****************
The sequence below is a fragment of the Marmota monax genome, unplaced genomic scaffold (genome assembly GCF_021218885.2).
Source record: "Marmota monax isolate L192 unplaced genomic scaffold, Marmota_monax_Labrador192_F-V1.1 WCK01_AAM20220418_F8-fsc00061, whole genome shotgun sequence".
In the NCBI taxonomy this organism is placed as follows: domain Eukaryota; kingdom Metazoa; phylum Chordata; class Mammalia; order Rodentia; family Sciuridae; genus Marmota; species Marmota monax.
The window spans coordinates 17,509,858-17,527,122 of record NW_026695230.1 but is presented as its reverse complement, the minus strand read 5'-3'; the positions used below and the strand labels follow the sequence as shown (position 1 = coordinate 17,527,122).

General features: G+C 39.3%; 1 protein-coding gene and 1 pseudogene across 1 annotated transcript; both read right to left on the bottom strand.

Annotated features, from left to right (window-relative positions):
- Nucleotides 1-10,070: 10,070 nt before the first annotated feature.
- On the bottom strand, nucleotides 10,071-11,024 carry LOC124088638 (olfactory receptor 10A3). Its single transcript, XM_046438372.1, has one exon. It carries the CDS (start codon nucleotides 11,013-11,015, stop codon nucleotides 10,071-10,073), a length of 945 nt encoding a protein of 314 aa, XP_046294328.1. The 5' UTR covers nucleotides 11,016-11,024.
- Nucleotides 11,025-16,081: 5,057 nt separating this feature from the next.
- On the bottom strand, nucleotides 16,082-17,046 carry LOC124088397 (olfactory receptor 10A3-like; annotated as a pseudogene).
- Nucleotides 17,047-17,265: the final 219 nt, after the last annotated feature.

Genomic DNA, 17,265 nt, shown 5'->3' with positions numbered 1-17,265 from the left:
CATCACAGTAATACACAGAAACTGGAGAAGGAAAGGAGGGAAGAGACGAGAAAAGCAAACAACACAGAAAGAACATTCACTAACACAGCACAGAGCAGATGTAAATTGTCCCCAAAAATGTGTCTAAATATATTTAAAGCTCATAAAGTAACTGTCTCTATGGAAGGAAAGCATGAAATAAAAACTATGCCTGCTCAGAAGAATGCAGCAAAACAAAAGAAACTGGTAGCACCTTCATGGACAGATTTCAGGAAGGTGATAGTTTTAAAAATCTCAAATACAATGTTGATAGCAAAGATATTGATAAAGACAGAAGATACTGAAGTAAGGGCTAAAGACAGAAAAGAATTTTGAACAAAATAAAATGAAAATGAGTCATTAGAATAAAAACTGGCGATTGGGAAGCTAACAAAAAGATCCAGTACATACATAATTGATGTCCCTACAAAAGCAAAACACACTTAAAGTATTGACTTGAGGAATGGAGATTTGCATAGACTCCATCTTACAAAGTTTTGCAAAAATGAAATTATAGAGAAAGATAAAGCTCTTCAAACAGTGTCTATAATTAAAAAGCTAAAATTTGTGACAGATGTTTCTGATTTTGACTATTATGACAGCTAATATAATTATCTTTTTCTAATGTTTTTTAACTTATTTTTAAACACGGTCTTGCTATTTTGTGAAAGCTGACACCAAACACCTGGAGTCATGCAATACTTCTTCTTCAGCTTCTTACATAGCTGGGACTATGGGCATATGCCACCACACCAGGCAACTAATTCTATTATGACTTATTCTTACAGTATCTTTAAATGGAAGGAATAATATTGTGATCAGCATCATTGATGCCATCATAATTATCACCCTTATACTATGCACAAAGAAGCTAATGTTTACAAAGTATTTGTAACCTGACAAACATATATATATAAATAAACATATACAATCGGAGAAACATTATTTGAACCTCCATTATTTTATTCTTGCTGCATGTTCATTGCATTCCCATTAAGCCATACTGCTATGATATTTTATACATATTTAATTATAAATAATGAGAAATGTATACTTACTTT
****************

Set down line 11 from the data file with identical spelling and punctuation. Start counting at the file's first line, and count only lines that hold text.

- Nucleotides 17,047-17,265: the final 219 nt, after the last annotated feature.